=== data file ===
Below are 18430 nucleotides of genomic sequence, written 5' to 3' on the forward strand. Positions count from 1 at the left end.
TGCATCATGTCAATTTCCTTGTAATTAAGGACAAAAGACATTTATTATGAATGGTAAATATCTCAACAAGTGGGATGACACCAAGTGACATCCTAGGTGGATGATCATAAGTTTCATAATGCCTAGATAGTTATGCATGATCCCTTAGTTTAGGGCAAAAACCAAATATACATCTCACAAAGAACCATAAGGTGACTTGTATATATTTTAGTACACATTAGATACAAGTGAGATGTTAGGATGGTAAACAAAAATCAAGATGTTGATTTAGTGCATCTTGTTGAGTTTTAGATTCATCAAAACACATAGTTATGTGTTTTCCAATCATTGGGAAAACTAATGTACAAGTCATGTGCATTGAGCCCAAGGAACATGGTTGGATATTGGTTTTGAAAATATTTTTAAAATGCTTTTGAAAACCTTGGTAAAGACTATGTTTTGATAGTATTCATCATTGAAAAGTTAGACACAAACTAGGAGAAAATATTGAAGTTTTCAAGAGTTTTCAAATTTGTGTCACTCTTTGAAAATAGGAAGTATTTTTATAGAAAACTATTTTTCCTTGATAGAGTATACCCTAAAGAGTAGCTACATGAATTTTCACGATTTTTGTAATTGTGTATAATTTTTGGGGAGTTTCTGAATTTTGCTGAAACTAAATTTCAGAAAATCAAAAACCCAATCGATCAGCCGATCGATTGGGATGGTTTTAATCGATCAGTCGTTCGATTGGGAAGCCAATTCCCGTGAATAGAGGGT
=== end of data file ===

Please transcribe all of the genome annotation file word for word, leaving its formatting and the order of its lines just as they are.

Below are 18430 nucleotides of genomic sequence, written 5' to 3' on the forward strand. Positions count from 1 at the left end.
TGCATCATGTCAATTTCCTTGTAATTAAGGACAAAAGACATTTATTATGAATGGTAAATATCTCAACAAGTGGGATGACACCAAGTGACATCCTAGGTGGATGATCATAAGTTTCATAATGCCTAGATAGTTATGCATGATCCCTTAGTTTAGGGCAAAAACCAAATATACATCTCACAAAGAACCATAAGGTGACTTGTATATATTTTAGTACACATTAGATACAAGTGAGATGTTAGGATGGTAAACAAAAATCAAGATGTTGATTTAGTGCATCTTGTTGAGTTTTAGATTCATCAAAACACATAGTTATGTGTTTTCCAATCATTGGGAAAACTAATGTACAAGTCATGTGCATTGAGCCCAAGGAACATGGTTGGATATTGGTTTTGAAAATATTTTTAAAATGCTTTTGAAAACCTTGGTAAAGACTATGTTTTGATAGTATTCATCATTGAAAAGTTAGACACAAACTAGGAGAAAATATTGAAGTTTTCAAGAGTTTTCAAATTTGTGTCACTCTTTGAAAATAGGAAGTATTTTTATAGAAAACTATTTTTCCTTGATAGAGTATACCCTAAAGAGTAGCTACATGAATTTTCACGATTTTTGTAATTGTGTATAATTTTTGGGGAGTTTCTGAATTTTGCTGAAACTAAATTTCAGAAAATCAAAAACCCAATCGATCAGCCGATCGATTGGGATGGTTTTAATCGATCAGTCGTTCGATTGGGAAGCCAATTCCCGTGAATAGAGGGT